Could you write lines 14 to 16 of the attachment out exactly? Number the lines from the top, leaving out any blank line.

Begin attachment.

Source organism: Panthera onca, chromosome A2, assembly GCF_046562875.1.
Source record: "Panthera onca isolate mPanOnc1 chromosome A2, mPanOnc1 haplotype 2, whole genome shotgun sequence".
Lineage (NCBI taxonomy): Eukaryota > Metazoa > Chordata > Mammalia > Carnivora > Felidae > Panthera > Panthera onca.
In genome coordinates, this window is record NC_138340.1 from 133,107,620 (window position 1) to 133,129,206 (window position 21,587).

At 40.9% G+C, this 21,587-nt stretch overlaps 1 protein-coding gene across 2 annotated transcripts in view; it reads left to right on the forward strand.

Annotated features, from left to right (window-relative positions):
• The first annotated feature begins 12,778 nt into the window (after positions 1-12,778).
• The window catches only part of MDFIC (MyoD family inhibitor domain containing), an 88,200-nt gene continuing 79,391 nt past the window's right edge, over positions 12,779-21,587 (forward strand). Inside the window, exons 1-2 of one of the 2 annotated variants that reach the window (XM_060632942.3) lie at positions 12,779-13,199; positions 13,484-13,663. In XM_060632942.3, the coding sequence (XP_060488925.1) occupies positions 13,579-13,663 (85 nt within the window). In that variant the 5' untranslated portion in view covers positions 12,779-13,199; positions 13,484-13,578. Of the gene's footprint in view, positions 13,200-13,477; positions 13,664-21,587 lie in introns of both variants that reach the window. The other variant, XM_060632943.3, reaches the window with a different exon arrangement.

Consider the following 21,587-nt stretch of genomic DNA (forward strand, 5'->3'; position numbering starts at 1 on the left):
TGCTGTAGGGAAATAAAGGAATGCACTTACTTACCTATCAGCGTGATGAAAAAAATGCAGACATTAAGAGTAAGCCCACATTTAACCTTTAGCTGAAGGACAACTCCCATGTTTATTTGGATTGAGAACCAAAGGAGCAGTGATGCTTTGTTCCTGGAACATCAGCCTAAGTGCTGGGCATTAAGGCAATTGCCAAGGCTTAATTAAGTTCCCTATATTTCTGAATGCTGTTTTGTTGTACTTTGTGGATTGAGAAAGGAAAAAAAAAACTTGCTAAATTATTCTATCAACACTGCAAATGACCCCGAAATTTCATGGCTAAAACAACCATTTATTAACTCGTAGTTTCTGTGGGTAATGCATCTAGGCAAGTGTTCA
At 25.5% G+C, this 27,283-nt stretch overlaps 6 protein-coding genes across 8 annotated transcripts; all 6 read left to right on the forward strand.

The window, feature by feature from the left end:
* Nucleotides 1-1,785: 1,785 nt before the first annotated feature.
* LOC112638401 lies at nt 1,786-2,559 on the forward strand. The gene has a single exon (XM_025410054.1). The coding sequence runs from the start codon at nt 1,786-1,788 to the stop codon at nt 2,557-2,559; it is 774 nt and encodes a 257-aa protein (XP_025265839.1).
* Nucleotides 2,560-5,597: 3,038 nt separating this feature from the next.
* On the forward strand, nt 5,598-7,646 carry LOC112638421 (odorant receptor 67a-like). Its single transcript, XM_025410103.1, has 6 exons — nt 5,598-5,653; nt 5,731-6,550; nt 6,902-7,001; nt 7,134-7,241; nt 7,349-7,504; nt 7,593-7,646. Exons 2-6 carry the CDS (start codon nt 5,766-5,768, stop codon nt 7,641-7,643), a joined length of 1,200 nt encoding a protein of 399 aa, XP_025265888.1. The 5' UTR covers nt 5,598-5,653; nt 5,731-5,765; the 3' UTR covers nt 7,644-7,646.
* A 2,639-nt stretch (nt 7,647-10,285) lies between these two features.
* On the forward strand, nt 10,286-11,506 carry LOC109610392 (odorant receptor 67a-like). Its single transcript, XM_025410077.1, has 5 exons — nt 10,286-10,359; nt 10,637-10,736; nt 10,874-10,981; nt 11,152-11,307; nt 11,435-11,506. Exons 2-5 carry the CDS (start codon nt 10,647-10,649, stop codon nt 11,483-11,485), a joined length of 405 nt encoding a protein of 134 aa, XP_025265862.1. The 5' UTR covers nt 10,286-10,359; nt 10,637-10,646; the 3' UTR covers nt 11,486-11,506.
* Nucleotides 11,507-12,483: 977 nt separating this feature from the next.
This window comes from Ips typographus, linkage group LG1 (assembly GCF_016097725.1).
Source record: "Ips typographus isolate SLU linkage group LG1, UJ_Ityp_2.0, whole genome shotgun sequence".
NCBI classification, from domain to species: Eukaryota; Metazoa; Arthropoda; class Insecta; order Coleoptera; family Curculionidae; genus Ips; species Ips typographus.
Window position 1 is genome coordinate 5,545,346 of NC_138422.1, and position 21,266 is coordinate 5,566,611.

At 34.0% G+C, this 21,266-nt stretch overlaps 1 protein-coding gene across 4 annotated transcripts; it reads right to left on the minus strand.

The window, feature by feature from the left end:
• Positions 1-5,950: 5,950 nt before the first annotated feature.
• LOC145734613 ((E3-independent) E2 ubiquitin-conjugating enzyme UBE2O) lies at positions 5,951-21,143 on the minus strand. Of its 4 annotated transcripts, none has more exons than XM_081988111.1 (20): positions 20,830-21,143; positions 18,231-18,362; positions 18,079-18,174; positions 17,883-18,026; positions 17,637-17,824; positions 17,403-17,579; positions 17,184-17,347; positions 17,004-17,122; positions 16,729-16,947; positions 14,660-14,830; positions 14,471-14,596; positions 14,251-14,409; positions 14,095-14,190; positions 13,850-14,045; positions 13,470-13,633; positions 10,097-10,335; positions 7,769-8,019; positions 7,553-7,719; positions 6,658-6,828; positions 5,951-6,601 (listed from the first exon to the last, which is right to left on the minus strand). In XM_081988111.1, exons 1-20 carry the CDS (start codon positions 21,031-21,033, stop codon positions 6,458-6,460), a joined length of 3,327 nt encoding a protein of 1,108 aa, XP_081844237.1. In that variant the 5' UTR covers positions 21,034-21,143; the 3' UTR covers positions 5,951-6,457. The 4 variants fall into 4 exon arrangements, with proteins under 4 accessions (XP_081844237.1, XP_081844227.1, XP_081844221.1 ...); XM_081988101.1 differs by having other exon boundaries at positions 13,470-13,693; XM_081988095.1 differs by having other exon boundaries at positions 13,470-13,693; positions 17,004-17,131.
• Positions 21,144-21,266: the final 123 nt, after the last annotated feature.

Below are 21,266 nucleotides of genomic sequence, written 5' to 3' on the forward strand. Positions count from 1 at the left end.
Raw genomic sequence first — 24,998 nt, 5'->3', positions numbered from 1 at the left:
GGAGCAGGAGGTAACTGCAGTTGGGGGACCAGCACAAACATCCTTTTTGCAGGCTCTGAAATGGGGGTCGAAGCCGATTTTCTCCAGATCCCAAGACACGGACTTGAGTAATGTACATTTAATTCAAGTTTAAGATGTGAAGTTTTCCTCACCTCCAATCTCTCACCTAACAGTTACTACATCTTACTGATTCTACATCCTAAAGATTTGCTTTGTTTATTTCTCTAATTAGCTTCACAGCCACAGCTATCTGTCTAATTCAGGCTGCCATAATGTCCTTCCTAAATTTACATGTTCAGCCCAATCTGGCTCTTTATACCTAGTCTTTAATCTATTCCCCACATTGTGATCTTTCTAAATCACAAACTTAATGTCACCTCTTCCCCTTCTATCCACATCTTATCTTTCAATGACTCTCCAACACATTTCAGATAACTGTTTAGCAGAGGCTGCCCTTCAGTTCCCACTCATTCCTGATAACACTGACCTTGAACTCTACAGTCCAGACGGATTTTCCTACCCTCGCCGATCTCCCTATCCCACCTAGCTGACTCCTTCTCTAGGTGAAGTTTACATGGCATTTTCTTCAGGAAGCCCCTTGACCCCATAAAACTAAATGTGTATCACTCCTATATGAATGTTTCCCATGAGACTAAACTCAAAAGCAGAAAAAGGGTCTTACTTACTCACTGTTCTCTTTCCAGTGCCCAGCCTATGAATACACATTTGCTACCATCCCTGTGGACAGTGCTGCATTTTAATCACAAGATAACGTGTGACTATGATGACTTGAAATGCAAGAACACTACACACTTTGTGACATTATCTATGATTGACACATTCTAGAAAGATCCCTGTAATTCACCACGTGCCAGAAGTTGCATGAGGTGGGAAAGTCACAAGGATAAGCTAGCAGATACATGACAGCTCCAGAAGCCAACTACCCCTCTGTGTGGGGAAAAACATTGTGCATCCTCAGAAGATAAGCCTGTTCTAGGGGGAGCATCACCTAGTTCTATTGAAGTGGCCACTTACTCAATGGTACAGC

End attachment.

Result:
* LOC112638401 lies at nt 1,786-2,559 on the forward strand. The gene has a single exon (XM_025410054.1). The coding sequence runs from the start codon at nt 1,786-1,788 to the stop codon at nt 2,557-2,559; it is 774 nt and encodes a 257-aa protein (XP_025265839.1).
* Nucleotides 2,560-5,597: 3,038 nt separating this feature from the next.
* On the forward strand, nt 5,598-7,646 carry LOC112638421 (odorant receptor 67a-like). Its single transcript, XM_025410103.1, has 6 exons — nt 5,598-5,653; nt 5,731-6,550; nt 6,902-7,001; nt 7,134-7,241; nt 7,349-7,504; nt 7,593-7,646. Exons 2-6 carry the CDS (start codon nt 5,766-5,768, stop codon nt 7,641-7,643), a joined length of 1,200 nt encoding a protein of 399 aa, XP_025265888.1. The 5' UTR covers nt 5,598-5,653; nt 5,731-5,765; the 3' UTR covers nt 7,644-7,646.